Then there’s anything you do to promote your content online. If you use Twitter or Facebook or Pinterest or any other tool, you’re learning how to use the tool and how to use it to spread your content (and hopefully communicate beyond that to include networking). If you host contests, you likely use a third party program to use it and depending on how you write or schedule your posts, you may be an expert at cloud services like Google Docs. There are any number of other ways you’re using technology or learning new tech skills while blogging.
Highlighting These Skills
First and foremost, own what you do. Be proud of the fact you put work into a blog and that you invest not only your time, but also your mind and your heart. Once you are confident in who you are and what you’re doing, you’re more willing to talk about it with other people in a way that’s not self-defeating or belittling of it. It’s easy to consider what you’re doing “just a blog.” It’s not — it’s much more.
This sounds obvious, but it’s not: share your blog address. You can put it on your applications, on your resume, in your cover letters. How you choose to do it varies, but the key is to have it down so that other people can find your work.
When asked about what you do with your blog, talk about it openly and without shame. For whatever reason, many feel shame and embarrassment about being a blogger, but there’s never a reason to feel that way about something you love doing. Especially if it’s something that provides you legitimate marketable skills.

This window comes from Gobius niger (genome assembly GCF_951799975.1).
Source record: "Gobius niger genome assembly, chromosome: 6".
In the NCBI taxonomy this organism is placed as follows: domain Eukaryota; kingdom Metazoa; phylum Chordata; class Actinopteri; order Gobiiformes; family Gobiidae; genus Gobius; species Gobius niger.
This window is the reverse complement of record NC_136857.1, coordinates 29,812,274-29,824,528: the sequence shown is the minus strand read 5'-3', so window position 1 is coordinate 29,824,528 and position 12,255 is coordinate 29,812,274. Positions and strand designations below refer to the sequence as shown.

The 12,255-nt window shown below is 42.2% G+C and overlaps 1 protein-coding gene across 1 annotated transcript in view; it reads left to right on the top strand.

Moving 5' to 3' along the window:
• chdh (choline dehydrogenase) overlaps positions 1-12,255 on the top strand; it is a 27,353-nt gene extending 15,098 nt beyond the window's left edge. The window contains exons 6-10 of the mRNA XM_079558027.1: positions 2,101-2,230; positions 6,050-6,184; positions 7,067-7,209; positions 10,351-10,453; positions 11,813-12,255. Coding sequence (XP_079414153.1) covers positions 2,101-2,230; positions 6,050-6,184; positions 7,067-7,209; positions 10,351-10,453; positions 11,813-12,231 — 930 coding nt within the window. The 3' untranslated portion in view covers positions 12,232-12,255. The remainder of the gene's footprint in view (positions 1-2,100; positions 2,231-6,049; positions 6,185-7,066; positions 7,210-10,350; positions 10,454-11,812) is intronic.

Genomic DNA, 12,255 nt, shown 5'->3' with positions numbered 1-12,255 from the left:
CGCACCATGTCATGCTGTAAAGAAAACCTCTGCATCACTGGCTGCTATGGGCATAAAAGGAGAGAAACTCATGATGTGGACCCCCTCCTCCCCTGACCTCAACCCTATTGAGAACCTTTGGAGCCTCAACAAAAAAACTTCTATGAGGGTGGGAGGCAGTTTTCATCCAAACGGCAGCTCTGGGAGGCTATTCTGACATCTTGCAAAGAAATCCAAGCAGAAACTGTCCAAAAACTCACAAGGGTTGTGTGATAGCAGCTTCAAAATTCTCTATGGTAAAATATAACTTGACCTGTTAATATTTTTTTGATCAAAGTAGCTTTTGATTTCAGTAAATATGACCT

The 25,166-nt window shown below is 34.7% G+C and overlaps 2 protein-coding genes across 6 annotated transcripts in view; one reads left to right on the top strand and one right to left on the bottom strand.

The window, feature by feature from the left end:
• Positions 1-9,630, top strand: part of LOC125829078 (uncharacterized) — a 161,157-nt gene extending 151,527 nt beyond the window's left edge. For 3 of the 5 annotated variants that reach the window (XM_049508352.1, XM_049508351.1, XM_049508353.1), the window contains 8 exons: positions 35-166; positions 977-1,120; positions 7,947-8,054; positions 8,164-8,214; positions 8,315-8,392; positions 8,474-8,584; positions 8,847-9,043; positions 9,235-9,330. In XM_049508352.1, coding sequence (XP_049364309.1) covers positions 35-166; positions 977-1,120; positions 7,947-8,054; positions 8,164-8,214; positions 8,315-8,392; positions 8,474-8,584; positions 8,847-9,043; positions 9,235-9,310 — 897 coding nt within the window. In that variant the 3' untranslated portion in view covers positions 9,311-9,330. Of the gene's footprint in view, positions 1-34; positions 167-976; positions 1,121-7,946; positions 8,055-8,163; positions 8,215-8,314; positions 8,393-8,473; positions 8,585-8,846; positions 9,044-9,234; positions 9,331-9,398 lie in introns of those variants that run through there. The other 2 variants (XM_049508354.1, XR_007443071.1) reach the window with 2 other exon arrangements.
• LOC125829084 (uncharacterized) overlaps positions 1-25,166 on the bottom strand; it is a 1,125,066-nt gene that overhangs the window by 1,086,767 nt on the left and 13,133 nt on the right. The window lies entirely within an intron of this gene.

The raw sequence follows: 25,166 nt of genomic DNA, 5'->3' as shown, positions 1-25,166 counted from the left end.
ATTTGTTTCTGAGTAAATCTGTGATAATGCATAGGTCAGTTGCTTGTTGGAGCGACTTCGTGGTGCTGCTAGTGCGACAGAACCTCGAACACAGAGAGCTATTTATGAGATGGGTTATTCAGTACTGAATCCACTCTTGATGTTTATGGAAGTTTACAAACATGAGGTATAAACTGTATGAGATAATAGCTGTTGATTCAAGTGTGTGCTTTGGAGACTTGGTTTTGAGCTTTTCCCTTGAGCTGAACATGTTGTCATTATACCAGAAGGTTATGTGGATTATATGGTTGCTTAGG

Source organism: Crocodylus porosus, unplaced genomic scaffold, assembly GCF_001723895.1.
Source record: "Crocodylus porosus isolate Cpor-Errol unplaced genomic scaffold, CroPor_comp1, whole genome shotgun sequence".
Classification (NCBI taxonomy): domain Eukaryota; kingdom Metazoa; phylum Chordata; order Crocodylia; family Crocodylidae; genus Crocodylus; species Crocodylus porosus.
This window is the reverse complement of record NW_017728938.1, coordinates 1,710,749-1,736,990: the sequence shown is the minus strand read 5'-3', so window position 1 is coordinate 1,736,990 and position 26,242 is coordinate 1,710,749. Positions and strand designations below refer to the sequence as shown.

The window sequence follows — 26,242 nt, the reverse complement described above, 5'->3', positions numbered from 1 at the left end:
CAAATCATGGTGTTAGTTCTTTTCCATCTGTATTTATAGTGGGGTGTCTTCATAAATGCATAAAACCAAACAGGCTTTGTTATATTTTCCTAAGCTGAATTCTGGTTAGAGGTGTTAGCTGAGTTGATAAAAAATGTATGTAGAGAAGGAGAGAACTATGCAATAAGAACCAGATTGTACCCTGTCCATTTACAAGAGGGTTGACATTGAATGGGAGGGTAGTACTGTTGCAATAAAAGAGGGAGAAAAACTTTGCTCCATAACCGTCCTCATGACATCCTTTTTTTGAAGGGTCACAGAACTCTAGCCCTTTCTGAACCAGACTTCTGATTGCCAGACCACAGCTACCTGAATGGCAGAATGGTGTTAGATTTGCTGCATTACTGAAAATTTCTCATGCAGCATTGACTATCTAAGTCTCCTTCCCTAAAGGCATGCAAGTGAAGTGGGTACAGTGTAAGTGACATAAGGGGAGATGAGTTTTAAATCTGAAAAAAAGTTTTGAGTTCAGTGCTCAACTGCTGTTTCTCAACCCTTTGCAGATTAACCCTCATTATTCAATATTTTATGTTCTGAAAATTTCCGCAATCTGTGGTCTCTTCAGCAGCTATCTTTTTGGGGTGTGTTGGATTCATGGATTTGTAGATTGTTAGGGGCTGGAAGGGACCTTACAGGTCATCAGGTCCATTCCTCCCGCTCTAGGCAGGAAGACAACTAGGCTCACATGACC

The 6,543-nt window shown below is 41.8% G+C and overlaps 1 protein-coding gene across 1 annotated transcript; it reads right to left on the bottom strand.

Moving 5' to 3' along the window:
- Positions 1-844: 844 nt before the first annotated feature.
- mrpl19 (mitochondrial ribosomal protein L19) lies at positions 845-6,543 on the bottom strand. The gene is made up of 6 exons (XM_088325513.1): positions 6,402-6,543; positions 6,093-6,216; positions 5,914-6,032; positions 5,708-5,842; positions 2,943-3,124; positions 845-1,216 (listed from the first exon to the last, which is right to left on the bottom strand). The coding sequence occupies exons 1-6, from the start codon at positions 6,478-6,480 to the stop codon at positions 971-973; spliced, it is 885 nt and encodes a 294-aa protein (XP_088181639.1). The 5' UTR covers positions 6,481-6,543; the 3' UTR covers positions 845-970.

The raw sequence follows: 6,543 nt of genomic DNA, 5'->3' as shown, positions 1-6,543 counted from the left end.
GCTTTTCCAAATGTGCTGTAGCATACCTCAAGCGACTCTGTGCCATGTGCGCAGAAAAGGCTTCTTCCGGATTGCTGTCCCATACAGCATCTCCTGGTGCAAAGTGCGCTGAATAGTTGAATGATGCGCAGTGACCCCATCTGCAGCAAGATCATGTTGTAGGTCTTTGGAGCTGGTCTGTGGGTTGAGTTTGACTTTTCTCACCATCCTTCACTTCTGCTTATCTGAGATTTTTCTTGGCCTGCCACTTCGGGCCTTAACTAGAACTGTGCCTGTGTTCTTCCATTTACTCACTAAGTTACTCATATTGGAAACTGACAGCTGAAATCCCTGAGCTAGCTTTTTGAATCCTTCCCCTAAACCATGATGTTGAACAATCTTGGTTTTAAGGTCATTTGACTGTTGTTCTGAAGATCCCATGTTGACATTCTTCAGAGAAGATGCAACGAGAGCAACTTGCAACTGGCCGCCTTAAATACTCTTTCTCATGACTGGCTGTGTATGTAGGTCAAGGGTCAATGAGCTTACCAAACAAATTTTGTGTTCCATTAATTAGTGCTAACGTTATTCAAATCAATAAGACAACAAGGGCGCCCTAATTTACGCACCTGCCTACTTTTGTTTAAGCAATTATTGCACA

Use professional language when discussing your blog. The words and concepts are all there. You don’t have to invent anything new for what you’re doing — instead, think of how what you’re doing fits the skills required for a job, for a scholarship, or for other opportunities.
Highlight your achievements. If you’ve served on a Cybils committee, had your content shared on a big-name platform, started a feature that fills a niche in the blogging world, share that information. It says a lot about you as a person if you’re an active, engaged member of a community — as much, if not more, than if you’re operating in an echo chamber.
Things to Keep in Mind
- Use your name. If you want to talk about your blog professionally, then look the part.
- Mind what you say. If you are using your name and talking about your blog professionally, then always think about what you’re posting. Never post something you’ll regret. Remember that your name is attached to it.
- Don’t be shy. It’s easy to hide behind your blog, even if it can be one of the biggest assets in setting you apart. But you do it, and if you’re proud of it, show it off. Blogging is a huge undertaking and huge responsibility and it shows a willingness to commit, to engage, and to devote yourself to a passion.
- Play fairly. If you don’t own something, don’t take credit for it. Give credit where it is due and always ask before you simply take.
- Sell your skills. I’ve outlined a ton of things I think about in terms of what blogging brings professionally, but there are plenty more and they can vary by blogger, depending on what you’re doing and how you’re doing it. Never undersell the knowledge and skills you acquire on your own.